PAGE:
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Macroscopic to Microscopic Criteria for Assessing Spatial Changes in Material and Bounding Surface Character of Mass-Transport Deposits and Implications for Seal Quality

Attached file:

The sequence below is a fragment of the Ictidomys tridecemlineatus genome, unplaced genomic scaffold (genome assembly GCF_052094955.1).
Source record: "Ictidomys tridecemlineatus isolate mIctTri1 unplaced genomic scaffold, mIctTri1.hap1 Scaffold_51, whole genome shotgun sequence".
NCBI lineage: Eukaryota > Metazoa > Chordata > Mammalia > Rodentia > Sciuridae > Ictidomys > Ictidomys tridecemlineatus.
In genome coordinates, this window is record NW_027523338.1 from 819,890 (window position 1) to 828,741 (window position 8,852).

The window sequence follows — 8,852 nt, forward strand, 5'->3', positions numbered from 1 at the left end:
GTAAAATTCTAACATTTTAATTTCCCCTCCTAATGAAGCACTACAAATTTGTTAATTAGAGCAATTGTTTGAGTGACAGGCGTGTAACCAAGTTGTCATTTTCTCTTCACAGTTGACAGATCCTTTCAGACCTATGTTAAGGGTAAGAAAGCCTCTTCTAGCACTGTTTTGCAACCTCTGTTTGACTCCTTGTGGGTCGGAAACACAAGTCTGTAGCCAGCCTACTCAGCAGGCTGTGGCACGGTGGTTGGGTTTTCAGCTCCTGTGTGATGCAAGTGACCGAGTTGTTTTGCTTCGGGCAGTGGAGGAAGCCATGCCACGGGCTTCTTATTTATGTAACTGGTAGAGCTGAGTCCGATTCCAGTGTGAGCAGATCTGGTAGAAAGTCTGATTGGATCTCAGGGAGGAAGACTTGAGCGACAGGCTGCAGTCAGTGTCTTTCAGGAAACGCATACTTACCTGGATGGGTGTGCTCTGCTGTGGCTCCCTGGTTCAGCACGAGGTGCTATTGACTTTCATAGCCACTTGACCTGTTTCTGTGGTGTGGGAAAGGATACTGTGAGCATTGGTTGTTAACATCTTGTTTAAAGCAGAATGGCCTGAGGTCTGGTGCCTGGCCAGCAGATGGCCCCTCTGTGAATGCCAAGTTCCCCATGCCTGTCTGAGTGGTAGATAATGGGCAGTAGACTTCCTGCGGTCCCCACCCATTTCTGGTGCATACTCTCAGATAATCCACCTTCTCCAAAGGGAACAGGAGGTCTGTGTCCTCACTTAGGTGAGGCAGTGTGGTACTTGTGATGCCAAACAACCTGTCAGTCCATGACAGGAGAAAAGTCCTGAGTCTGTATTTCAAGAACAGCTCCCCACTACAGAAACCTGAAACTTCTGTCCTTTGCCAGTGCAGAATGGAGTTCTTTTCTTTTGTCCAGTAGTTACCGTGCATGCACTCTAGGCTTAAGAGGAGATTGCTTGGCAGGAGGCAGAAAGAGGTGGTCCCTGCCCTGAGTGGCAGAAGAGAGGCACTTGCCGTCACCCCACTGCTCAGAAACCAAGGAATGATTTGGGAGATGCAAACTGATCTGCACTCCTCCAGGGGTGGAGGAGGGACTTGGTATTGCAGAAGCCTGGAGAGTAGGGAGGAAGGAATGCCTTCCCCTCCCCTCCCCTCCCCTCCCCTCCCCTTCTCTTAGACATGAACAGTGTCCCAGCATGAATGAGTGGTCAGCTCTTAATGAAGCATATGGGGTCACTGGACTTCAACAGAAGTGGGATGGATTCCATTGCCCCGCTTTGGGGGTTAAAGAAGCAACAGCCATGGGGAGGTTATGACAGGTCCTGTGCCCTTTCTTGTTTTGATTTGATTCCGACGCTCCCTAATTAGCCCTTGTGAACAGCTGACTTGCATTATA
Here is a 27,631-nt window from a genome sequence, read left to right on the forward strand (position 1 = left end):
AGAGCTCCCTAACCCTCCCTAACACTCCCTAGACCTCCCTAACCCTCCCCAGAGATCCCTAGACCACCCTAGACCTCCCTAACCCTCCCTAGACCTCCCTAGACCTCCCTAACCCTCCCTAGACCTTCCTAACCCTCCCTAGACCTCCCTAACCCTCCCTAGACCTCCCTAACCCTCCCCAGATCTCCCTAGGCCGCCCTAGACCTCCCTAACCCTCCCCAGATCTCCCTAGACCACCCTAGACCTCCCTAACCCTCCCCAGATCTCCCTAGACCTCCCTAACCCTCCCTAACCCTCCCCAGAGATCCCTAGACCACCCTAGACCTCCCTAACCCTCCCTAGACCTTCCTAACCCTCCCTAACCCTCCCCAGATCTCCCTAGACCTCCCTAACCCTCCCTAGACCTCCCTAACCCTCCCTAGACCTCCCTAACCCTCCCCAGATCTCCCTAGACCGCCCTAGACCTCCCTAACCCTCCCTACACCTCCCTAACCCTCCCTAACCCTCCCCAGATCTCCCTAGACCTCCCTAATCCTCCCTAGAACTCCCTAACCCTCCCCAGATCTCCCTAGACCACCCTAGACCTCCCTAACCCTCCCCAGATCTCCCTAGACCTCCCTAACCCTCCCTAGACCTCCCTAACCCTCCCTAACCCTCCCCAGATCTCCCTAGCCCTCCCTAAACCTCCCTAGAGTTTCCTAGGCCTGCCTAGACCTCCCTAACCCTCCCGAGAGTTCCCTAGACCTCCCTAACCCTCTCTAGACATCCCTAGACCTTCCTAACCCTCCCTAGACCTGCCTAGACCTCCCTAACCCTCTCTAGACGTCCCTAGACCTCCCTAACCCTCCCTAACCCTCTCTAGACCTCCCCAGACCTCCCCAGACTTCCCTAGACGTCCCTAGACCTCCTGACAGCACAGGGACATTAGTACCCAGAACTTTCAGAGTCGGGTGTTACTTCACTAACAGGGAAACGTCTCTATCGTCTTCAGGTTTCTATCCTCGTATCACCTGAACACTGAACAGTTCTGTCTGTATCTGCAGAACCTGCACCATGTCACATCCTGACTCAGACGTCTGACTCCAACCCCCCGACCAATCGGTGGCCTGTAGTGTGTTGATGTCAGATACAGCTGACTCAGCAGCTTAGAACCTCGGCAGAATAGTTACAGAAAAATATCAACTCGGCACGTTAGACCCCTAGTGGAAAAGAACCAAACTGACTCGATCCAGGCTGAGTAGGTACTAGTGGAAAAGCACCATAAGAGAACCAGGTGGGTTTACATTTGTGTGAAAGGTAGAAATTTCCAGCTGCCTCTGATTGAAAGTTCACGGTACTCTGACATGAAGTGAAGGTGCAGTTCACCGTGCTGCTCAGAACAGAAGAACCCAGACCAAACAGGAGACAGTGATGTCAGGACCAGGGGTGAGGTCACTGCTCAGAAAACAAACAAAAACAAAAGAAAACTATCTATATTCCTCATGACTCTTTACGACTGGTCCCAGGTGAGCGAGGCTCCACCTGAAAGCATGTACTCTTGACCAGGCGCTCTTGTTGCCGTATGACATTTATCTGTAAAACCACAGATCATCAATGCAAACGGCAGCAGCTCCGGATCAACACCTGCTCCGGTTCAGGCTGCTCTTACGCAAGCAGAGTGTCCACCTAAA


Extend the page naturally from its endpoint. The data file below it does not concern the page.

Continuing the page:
Mass-transport deposits (MTDs) play a critical role in petroleum systems, acting as reservoirs, seals, and trap elements. A huge variety of character exists worldwide in MTDs due to the wide number of settings and sediment sources that host MTDs. Previous work has focused on the material nature of MTDs as an indicator of reservoir and/or seal quality, but less emphasis has been placed on deformation of the surrounding material or the nature of surfaces/contacts between the MTD and surrounding material. This research is focused on the nature of these surfaces and the deformation associated with MTD emplacement. To assess this problem, we examined an MTD outcrop of the Miocene Mount Messenger Formation in the Taranaki basin, New Zealand. This MTD overlies submarine fan deposits, and outcrops semi-obliquely to the basin paleoflow direction and is continuously exposed for nearly 4 km along coastal cliffs ~10-15 m height. The MTD is interpreted as a detached-MTD sourced from toe-of-slope deposits. In order to characterize the MTD's spatial facies heterogeneity, we employ outcrop facies description, as well as thin-sections, FE-SEM images, and XRD and spectroscopy from samples collected in the outcrop. Methods developed by Burgess (2016) were employed to quantify the degree of strata order by comparing vertical facies successions with a random model via Monte Carlo. Results show that the nature of the shear basal contact (sbc) of the MTD is heterogeneous and varies spatially from non- to weakly-erosive (~10-20 cm deformation zone around the sbc) near the proximal domain to highly-erosive (~100-200 cm deformation zone around the sbc) in the distal domain. This transient erosive behavior is the result of changes in boundary shear stress during MTD emplacement; likely influenced by confinement along its pathway, entrainment of ambient water, and interaction with differing underlying lithologies. The degree of erosion by the MTD into the underlying deposits is important because as the MTD entrains sand and silt, its seal capacity is compromised. Unlike the basal incision, the degree of disorder within the MTD varies non-systematically —the proximal and distal domains show highly disordered strata, separated by a translational domain showing partly ordered strata. Microscopic techniques are currently being employed on samples from the outcrop to aid in recognition of such spatial changes in character on conventional industry data (e.g., core and well logs).